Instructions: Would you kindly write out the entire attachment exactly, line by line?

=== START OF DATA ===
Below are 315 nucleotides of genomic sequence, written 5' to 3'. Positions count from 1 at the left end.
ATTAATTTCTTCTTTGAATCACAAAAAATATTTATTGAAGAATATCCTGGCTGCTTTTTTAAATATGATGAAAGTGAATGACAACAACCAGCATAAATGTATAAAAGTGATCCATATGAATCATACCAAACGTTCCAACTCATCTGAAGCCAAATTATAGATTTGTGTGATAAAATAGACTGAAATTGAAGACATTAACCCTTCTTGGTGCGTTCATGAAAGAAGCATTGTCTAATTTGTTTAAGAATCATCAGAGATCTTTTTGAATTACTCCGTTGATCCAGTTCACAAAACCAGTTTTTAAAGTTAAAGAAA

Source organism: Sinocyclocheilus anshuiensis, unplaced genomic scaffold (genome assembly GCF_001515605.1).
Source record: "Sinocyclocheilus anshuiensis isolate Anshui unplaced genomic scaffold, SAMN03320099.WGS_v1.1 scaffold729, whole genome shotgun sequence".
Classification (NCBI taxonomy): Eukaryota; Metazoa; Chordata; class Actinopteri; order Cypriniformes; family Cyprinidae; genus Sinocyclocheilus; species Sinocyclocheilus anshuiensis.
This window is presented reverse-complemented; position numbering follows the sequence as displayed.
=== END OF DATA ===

Below are 315 nucleotides of genomic sequence, written 5' to 3'. Positions count from 1 at the left end.
ATTAATTTCTTCTTTGAATCACAAAAAATATTTATTGAAGAATATCCTGGCTGCTTTTTTAAATATGATGAAAGTGAATGACAACAACCAGCATAAATGTATAAAAGTGATCCATATGAATCATACCAAACGTTCCAACTCATCTGAAGCCAAATTATAGATTTGTGTGATAAAATAGACTGAAATTGAAGACATTAACCCTTCTTGGTGCGTTCATGAAAGAAGCATTGTCTAATTTGTTTAAGAATCATCAGAGATCTTTTTGAATTACTCCGTTGATCCAGTTCACAAAACCAGTTTTTAAAGTTAAAGAAA

Source organism: Sinocyclocheilus anshuiensis, unplaced genomic scaffold (genome assembly GCF_001515605.1).
Source record: "Sinocyclocheilus anshuiensis isolate Anshui unplaced genomic scaffold, SAMN03320099.WGS_v1.1 scaffold729, whole genome shotgun sequence".
Classification (NCBI taxonomy): Eukaryota; Metazoa; Chordata; class Actinopteri; order Cypriniformes; family Cyprinidae; genus Sinocyclocheilus; species Sinocyclocheilus anshuiensis.
This window is presented reverse-complemented; position numbering follows the sequence as displayed.